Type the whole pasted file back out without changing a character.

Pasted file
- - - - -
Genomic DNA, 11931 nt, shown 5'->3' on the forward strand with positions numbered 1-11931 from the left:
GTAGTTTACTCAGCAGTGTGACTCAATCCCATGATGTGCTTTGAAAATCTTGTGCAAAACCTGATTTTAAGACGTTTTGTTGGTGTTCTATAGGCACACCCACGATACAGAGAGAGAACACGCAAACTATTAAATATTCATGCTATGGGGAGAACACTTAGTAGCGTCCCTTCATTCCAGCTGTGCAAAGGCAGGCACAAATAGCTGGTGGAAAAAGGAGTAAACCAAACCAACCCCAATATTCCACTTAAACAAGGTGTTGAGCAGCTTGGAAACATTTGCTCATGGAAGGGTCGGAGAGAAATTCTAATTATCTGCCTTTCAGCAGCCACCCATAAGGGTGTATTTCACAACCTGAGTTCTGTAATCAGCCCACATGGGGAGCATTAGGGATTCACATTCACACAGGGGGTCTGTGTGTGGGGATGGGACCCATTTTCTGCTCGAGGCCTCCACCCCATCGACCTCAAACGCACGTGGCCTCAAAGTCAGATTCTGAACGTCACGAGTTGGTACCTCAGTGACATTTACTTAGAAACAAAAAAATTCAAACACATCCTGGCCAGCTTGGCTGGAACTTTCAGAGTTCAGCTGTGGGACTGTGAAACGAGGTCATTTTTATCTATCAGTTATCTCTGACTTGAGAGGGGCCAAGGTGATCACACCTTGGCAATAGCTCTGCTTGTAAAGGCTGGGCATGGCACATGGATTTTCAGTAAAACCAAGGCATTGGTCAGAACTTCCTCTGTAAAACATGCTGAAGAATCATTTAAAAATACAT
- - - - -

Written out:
Genomic DNA, 11931 nt, shown 5'->3' on the forward strand with positions numbered 1-11931 from the left:
GTAGTTTACTCAGCAGTGTGACTCAATCCCATGATGTGCTTTGAAAATCTTGTGCAAAACCTGATTTTAAGACGTTTTGTTGGTGTTCTATAGGCACACCCACGATACAGAGAGAGAACACGCAAACTATTAAATATTCATGCTATGGGGAGAACACTTAGTAGCGTCCCTTCATTCCAGCTGTGCAAAGGCAGGCACAAATAGCTGGTGGAAAAAGGAGTAAACCAAACCAACCCCAATATTCCACTTAAACAAGGTGTTGAGCAGCTTGGAAACATTTGCTCATGGAAGGGTCGGAGAGAAATTCTAATTATCTGCCTTTCAGCAGCCACCCATAAGGGTGTATTTCACAACCTGAGTTCTGTAATCAGCCCACATGGGGAGCATTAGGGATTCACATTCACACAGGGGGTCTGTGTGTGGGGATGGGACCCATTTTCTGCTCGAGGCCTCCACCCCATCGACCTCAAACGCACGTGGCCTCAAAGTCAGATTCTGAACGTCACGAGTTGGTACCTCAGTGACATTTACTTAGAAACAAAAAAATTCAAACACATCCTGGCCAGCTTGGCTGGAACTTTCAGAGTTCAGCTGTGGGACTGTGAAACGAGGTCATTTTTATCTATCAGTTATCTCTGACTTGAGAGGGGCCAAGGTGATCACACCTTGGCAATAGCTCTGCTTGTAAAGGCTGGGCATGGCACATGGATTTTCAGTAAAACCAAGGCATTGGTCAGAACTTCCTCTGTAAAACATGCTGAAGAATCATTTAAAAATACAT